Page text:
TarmacadamTarmac, short for tarmacadam, involves the coating of layered crushed stone with tar in order to create a strong, durable surface. The addition of a top coat will improve water resistance and grip, as well as adding a more aesthetic quality to the material.
Unfortunately tarmacadam is rather prone to damage from petrol or diesel spills, and today tarmac has almost entirely been replaced by the use of bitmac.
Bitmac replaces the tar from the tarmacadam process with bitumen, and this newer surface is actually even more similar to asphalt than tarmac. Asphalt is made by combining a blend of aggregates with bitumen to bond them together, although the major difference between this and bitmac is that bitmac contains much more sand and filler.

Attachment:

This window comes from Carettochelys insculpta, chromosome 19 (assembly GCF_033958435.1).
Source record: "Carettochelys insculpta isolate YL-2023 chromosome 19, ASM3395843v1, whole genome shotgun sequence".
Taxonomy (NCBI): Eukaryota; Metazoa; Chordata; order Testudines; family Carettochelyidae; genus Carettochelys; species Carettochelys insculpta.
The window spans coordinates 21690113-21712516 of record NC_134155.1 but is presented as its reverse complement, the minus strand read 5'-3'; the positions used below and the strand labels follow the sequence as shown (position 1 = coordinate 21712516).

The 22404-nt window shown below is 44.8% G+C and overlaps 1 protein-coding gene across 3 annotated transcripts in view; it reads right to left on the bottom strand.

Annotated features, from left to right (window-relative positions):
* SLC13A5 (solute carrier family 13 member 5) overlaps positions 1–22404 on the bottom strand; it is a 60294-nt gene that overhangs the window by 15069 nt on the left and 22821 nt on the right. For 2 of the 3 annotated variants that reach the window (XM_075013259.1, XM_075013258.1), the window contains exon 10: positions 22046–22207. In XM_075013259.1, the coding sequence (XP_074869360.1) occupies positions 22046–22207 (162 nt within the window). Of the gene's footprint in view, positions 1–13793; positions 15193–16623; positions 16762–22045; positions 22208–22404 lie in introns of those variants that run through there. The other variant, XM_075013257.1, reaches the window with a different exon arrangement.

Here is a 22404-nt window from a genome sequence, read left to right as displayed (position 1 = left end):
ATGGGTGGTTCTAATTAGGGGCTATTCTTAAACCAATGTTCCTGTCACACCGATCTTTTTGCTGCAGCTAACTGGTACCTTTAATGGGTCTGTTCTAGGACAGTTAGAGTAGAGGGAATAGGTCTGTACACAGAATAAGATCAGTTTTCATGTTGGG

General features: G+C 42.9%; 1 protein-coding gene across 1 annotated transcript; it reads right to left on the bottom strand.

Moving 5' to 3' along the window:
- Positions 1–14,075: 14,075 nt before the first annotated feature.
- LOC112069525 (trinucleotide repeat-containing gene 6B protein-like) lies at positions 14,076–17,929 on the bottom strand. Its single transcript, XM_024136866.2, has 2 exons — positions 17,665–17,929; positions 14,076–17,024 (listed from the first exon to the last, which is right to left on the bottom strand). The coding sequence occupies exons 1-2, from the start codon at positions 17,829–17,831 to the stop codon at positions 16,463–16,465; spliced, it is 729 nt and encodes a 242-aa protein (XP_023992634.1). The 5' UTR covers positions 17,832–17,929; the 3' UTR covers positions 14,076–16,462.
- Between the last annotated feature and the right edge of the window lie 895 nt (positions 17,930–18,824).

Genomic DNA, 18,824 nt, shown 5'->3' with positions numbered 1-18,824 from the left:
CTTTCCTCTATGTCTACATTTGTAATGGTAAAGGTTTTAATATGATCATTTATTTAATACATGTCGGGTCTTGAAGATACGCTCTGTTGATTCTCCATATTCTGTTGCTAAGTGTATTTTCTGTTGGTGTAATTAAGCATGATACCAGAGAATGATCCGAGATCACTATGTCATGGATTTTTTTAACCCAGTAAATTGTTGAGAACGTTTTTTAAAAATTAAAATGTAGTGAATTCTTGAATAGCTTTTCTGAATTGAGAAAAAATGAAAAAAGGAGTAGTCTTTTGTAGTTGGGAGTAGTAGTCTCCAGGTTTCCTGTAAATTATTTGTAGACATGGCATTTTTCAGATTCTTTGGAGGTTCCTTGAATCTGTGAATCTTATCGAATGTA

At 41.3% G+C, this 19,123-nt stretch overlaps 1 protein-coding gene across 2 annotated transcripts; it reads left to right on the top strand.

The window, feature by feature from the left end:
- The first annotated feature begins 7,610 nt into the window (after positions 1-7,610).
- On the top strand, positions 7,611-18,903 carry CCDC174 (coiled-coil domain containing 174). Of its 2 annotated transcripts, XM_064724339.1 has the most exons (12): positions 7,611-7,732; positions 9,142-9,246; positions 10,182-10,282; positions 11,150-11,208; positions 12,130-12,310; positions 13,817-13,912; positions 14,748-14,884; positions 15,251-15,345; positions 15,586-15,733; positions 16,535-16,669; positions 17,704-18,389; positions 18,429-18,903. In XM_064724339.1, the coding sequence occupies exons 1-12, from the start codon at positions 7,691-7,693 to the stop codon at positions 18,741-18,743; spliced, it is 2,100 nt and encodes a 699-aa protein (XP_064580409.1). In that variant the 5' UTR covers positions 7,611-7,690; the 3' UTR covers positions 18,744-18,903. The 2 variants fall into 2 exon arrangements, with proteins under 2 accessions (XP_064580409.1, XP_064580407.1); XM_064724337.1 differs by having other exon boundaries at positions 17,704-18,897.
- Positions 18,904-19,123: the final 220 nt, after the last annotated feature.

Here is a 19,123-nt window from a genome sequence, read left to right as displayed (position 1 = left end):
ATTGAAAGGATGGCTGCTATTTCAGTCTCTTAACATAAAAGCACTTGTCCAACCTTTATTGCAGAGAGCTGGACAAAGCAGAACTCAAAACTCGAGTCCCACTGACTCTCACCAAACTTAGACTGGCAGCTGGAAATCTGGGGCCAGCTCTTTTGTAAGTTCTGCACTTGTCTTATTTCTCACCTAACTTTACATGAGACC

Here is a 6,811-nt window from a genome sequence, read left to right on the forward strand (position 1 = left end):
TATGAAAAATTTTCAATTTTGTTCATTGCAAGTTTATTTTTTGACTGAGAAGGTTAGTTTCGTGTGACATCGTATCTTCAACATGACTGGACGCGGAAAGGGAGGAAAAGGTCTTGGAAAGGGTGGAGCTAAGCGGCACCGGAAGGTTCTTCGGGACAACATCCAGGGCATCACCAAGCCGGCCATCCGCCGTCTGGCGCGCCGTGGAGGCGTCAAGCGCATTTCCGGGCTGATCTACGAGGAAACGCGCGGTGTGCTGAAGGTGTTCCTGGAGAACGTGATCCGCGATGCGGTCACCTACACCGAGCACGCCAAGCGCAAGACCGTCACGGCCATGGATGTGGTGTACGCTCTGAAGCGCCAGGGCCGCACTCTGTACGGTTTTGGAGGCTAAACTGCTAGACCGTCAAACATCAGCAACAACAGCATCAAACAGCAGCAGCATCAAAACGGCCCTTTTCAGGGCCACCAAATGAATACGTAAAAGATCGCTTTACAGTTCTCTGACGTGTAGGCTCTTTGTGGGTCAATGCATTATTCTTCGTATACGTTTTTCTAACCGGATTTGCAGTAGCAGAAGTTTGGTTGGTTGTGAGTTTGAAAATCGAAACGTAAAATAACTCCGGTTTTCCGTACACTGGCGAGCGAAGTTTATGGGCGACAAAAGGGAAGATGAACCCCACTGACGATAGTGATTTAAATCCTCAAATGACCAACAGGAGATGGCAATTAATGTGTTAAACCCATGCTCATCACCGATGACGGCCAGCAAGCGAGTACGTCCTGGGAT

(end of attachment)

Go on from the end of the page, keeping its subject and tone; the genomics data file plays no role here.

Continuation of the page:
AsphaltAsphalt can be quite cheap when used over a large area, hence why it is often used for road surfaces, but for a small surface it can be an expensive option. Asphalt is also much harder wearing than bitmac or tarmac, but at the cost of being less resistant to scuffing from car tyres. However, asphalt is not as affected by extreme weather as much as tarmac, and also requires less maintenance over time.
Modern asphalts are also more sustainable and environmentally friendly, as old surfaces can be reclaimed and reused in a new setting with relative ease. But it is important to note that when the term asphalt driveway is used it may be referring to one comprised of asphalt concrete, which is an entirely different type of surface.
Asphalt concrete surfaces mix asphaltic cement with finer aggregates such as sand or grit. These surfaces can last much longer than regular asphalt driveways, but they come at a much higher cost, require much trickier repairs, and they are far more susceptible to damage from temperature fluctuations.